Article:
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An Abridged History of Canada
Chapter XLI.—The Mackenzie Administration—To 1876

The Mackenzie Ministry—1873. New Pacific Railway Act—Government empowered to Construct the Road — Qu'Appelle Treaty concluded with north-west Indians—1874. mounted police

Organized in North-west Territory—1875. Canada at the Centennial Exhibition—1876. Meeting of the Fishery Commission at Halifax—Great Fire at St. John, June 20th—1877.

Mr. Mackenzie was called upon to form a new government, which he speedily did. During the Christmas recess the House was dissolved, January 3rd. The nominations, with few exceptions, took place on January 22nd, and the elections one week later. It was the first election for the Dominion Parliament at which voting, except in a few outlying constituencies, was simultaneous. .

An administration which had the honour of guiding the early fortunes of the new confederation of provinces, which had exhibited marked ability, and had rendered distinguished service to the country, received the condemnation of a large proportion of the constituencies, especially of those in the province of Ontario. It was claimed that in a House of two hundred and six members, three-fourths were supporters of the new administration.

The session was a short but busy one. Sir Hugh Allan finding himself unable, on behalf of the Pacific Railway Company, to carry on the construction of the road, resigned - the charter into the hands of the Government. A new Pacific Railway Act was therefore passed, empowering the Government to construct the road in sections, and to make use of the water stretches on the route till the entire road could be completed.

During the recess negotiations were carried on between Sir Edward Thornton, British minister at Washington, and the Hon. George Brown, representing Canada, and the Hon. Mr. Fish, Secretary of the United States, for the renewal of a reciprocity treaty. On the 23rd of June a draft of a treaty, which had been approved by the Governments of Great Britain and Canada as the best that could be effected under the circumstances, although by no means so advantageous to Canadian interests as was desirable, was submitted by President Grant to the United States Senate "for advice." It was, however, ultimately vetoed by that body. Its failure caused little regret in Canada, so unfavourable were its conditions.

In the North-west the Qu'Appelle treaty was concluded with the Indians having territorial rights between Fort Ellice and the South Saskatchewan, which, in consideration of generous reserves and annual presents, extinguished the Indian title to seventy-four thousand square miles, and prepared the way for the future settlement of this vast region. Previous treaties had ceded the whole of Manitoba and the Kewatin District. A considerable immigration of Mennonites and Icelanders took place into the province of Manitoba. They received generous Government aid and favourably situated grants of land.

In 1876 provision was made for the separation of a portion of the North-west territory for administrative purposes, and for the creation of a new North-west Council, consisting of a Lieutenant-Governor and five members. That portion of the territory north and east of Manitoba was erected into the District? of Kewatin, or "the North-land," and was placed under the jurisdiction of the Lieutenant-Governor of the "prairie province." Provision was also made for the ratifying of treaties with the Indian tribes, and for the encouragement of immigration into the territory.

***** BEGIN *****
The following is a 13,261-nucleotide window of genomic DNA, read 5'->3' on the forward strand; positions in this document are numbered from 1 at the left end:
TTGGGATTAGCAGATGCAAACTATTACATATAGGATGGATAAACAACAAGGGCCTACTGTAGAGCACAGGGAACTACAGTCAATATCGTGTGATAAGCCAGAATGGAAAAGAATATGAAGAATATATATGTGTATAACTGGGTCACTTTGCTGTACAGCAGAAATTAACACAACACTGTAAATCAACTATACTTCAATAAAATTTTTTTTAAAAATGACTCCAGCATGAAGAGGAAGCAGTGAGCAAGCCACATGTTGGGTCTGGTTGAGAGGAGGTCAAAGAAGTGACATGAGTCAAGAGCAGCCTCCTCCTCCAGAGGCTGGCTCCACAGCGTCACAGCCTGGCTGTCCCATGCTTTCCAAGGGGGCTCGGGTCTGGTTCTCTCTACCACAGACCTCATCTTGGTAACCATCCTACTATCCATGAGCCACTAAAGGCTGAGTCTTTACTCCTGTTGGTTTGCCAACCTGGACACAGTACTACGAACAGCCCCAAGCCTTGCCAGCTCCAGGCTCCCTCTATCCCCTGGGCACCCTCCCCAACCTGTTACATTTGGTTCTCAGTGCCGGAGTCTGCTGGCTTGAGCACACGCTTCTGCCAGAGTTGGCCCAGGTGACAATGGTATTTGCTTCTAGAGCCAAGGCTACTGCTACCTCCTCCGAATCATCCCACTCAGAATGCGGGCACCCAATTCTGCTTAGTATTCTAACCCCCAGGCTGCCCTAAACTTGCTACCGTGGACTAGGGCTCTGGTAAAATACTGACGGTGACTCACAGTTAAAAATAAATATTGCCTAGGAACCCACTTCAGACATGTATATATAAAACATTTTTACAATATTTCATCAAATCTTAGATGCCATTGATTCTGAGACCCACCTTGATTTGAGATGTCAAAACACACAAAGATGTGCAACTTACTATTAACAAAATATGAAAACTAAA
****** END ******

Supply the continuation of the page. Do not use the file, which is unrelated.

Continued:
The United States Centennial Exhibition at Philadelphia attracted large numbers of Canadian visitors, The position occupied by Canada in that great industrial congress of the nations was in the highest degree creditable to the skill and energy of her people, and was to multitudes an unexpected revelation of the extent and magnificence of her resources. Foremost of the provinces in variety, richness and beauty of. exhibits was Ontario. Its educational department especially—with one exception, perhaps, by far the best in the vast palace of industry—challenged universal attention and admiration. It is just ground for patriotic pride, that in this highest outcome of civilization our country takes the lead of the world, and far surpasses many countries much older and richer in material wealth. The mechanical industries and manufactures of Canada also commanded wide recognition, and in some cases extensive patronage.

One of the most notable events of the year 1877 was the meeting of the Fishery Commission at Halifax. The treaty of Washington had thrown open the fisheries of the United States and Canada to each country for the term of twelve years; the amount of compensation for the alleged superior value of the Canadian Fisheries to be decided by three commissioners,—one chosen by each Government and the third by the two Governments jointly. This commission met at Halifax, N.S., June, 1877. The 'amount claimed by Canada was $14,880,000. After exhaustive examination of documentary and oral evidence, the sum of $5,500,000 was awarded to be .paid by the United States. By this award the immense value of these fisheries was recognized.

A great calamity in the month of June befel the Province of New Brunswick in the destruction by fire, on the 20th of June, of a large part of its flourishing seaport, St. John. Two-fifths of the city, or over sixteen hundred houses, occupying two hundred acres of ground, were consumed. The energy and enterprise of the merchants of St. John at once essayed the task of rebuilding their ruined city; and soon, "like the phoenix from its ashes,"-it rose fairer and more stately than before.

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